Materials and methods

Genome sequences of human-gut bacteria

To assemble the human-gut associated reference genomes, we collected genomes from two recent studies [48, 49]. Bacterial genomes reported in [49] were compiled from two sources: a total of 617 genomes obtained from the human microbiome project (HMP) [50], and 737 whole genome-sequenced bacterial isolates, representing the Human Gastrointestinal Bacteria Culture Collection (HBC). These 737 bacterial genomes were assembled by culturing and purifying bacterial isolates of 20 fecal samples originating from different individuals [49]. The bacterial genomes reported in [48] were generated and classified from a total of 92,143 metagenome assembled genomes (MAGs), among which a total of 1,952 binned genomes were characterized as non-overlapping with bacterial genomes reported. We were able to retrieve 612 out of 617 RefSeq sequences using the reported RefSeq IDs. We only included genomes with > 80% completeness and < 5% contamination (via CheckM [51]). Our final dataset for this study contains a total of 2,815 genomes/MAGs. Taxonomic annotation of these genomes/MAGs was done using GTDB-toolkit’s least common ancestors approach [52].

Genome scale metabolic network reconstructions and analysis

Genome-scale metabolic network reconstructions (GENREs) for all genomes were constructed using CarveMe [32] with default parameters. Coding sequences (CDSs) of all input genomes were generated using FragGeneScan [53] to be used as input for CarveMe. Briefly, CarveMe is a genome-scale metabolic model reconstruction tool which utilizes a universal model for a top-down approach to build GENREs. In contrast to conventional bottom-up methods which require well defined growth media, manual curation and gap-filling, the top down approach of CarveMe removes reactions and metabolites inferred to be not present in the manually curated universal template.

Evaluation of incomplete metagenome assembled genomes

As we utilized MAGs with greater than equal to 80% CheckM [51] genome completeness, we simulated the ability of CarveMe to construct GENREs on incomplete genomes between 70-100% of the total CDSs at 5% intervals. To accomplish this, we utilized complete reference genomes obtained from NCBI RefSeq database. We then predicted protein coding sequences using FragGeneScan [53]. Using a custom script, we randomly selected (with repeats) sets of 3 neighboring CDSs until a specified interval of remaining CDSs remained. Neighboring CDSs were removed as a set, as genes are often missing together from assembled genomes due to uneven binning and sequencing, rather than a completely random process. We then used the remaining CDSs as input for CarveMe. This was repeated for 50 times at each 5% interval. The resulting GENRE were then used to construct a metabolic network with directed edges. The metabolic networks of simulated incomplete genomes were then compared with the corresponding metabolic networks constructed from complete genomes. To compare the differences between the constructed metabolic models, we assessed the Jaccard Index between the sets of edges and nodes in each metabolic model. Additionally, because the number of source and sink nodes are utilized for the computation of the Complementarity Index and Competition Index, we also assessed the effect of incomplete genomes on metabolic reconstruction using the number of source and sink nodes.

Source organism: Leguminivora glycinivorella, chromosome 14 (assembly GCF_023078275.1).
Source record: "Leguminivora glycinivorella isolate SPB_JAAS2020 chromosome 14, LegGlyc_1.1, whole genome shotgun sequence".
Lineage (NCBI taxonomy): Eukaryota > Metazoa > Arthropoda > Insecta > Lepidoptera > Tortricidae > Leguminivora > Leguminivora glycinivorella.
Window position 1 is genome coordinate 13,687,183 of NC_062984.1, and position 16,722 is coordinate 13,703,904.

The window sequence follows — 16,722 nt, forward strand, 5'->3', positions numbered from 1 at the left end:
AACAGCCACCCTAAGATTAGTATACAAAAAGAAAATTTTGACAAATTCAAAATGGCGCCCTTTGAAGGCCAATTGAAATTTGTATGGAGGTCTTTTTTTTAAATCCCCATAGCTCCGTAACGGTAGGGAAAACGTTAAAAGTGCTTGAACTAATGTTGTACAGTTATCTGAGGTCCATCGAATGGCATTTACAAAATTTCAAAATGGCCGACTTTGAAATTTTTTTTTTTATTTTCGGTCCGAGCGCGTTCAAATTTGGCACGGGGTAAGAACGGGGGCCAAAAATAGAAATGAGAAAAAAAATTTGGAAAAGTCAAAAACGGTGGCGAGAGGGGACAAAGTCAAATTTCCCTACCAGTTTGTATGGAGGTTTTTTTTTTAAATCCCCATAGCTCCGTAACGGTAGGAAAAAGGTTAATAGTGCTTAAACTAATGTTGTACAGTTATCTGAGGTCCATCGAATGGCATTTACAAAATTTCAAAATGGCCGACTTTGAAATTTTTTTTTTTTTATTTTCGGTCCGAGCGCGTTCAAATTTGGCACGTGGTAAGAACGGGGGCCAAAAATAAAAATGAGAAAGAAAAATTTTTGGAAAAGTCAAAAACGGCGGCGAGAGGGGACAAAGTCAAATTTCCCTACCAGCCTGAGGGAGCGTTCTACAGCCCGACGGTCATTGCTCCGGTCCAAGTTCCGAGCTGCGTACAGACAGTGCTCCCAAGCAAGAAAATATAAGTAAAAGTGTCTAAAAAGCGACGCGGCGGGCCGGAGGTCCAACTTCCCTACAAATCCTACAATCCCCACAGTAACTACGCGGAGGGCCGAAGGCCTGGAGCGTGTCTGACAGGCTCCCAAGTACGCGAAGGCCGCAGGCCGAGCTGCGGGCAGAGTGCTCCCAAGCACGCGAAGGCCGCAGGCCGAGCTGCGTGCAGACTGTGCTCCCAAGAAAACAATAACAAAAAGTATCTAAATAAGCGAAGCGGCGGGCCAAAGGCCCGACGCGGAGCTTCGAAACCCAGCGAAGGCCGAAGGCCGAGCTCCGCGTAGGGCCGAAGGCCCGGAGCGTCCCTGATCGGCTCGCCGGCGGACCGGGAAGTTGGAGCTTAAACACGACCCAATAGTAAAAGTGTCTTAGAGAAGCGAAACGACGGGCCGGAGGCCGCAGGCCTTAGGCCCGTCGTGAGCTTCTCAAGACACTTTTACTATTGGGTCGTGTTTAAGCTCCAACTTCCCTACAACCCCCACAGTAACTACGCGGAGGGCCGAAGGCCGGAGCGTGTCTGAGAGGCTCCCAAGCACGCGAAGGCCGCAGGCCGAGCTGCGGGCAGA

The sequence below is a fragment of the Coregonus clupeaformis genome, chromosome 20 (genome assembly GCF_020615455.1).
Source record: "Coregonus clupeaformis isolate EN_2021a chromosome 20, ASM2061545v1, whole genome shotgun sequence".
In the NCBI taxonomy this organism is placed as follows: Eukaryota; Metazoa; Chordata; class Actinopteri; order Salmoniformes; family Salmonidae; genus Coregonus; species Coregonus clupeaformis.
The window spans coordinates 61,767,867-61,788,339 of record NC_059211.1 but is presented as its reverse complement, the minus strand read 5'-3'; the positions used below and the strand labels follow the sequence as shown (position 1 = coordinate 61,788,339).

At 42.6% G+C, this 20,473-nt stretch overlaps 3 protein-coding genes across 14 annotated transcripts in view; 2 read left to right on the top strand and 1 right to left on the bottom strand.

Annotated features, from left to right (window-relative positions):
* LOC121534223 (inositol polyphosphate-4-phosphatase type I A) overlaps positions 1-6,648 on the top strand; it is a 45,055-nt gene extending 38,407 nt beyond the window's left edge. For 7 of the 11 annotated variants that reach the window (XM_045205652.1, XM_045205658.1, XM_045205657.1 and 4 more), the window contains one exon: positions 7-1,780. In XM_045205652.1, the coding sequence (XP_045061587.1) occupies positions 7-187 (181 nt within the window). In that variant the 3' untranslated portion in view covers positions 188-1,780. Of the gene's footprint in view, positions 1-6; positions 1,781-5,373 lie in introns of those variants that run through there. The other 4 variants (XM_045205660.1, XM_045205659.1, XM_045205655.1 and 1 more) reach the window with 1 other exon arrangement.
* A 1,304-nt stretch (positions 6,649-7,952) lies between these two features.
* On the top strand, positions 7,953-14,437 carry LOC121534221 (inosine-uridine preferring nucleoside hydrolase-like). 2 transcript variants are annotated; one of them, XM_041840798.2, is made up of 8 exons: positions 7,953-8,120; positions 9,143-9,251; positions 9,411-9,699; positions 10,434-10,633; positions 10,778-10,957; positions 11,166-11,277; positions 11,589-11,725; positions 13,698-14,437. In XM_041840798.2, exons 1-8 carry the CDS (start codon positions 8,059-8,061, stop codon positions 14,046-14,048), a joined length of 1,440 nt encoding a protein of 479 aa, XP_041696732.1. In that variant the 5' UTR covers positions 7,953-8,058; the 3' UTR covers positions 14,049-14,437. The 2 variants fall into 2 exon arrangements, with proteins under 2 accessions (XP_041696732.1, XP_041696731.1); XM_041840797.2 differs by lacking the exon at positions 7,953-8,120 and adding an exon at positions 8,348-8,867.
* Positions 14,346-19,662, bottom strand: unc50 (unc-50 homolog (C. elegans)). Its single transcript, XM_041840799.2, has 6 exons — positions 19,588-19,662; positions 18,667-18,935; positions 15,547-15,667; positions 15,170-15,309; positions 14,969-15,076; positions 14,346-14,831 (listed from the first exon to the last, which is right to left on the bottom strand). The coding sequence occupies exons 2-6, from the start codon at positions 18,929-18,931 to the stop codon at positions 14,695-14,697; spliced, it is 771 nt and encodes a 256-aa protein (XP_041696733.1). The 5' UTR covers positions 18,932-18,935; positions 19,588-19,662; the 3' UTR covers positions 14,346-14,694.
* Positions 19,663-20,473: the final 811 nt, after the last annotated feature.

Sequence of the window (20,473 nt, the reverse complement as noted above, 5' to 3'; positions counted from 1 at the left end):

Phylogenetic distance

To compute pairwise evolutionary distances between gut bacteria, we first inferred a phylogeny covering all participating genomes using FastTree [54]. It was shown that using more phylogenetic marker genes (e.g. a set of 16S ribosomal protein sequences from each organism) gives trees with higher-resolution than the 16S rRNA gene alone [55]. A total of 120 bacterial marker genes were used to infer these phylogeny. The 120 marker genes used are ubiquitous among bacterial species and are shown to occur as single copies and less susceptible to horizontal gene transfer [56]. Amino acid sequence of protein coding genes were searched using HMMER3 [57] against a 120 HMM model database of marker genes received from Pfam [58] and TIGRfam databases [59]. Similar to the approach in [56], sequences extracted from each HMM model were individually aligned using hmmalign [57], which were later concatenated to form the final alignment. Poorly aligned regions were removed from the concatenated alignment and a final phylogeny was inferred using FastTree under WAG + GAMMA models. From the inferred phylogenetic tree, the phylogenetic (evolutionary) distance between two nodes (i.e., species) can be calculated as the sum of all the branch lengths between them.

Species interaction indexes

To estimate potential metabolic cooperation and competition between bacterial species, we need to know their nutritional profiles, which however are unavailable for most of the gut bacteria. Similar to the approach reported in [34, 60], we use the compound seed set of each species as a proxy for its nutritional profile: the seed set of a metabolic network is defined as the minimal subset of the compounds that cannot be synthesized from other compounds in the network (due to lack of the corresponding enzymes, and hence are exogenously acquired) but their existence permits the production of all other compounds in the network.

We implemented a pipeline for computing metabolic interaction indices from genome sequences. Our pipeline uses a) CarveMe for building genome-scale metabolic models from genome sequences, b) NetworkX [61] to identity seed compounds, and c) our own implementation (in Python) of the approaches for computing metabolic competition and complimentary indices given two genome-scale metabolic models. We call our pipeline PhyloMInt (Phylogenetically-adjusted Metabolic Interaction indices).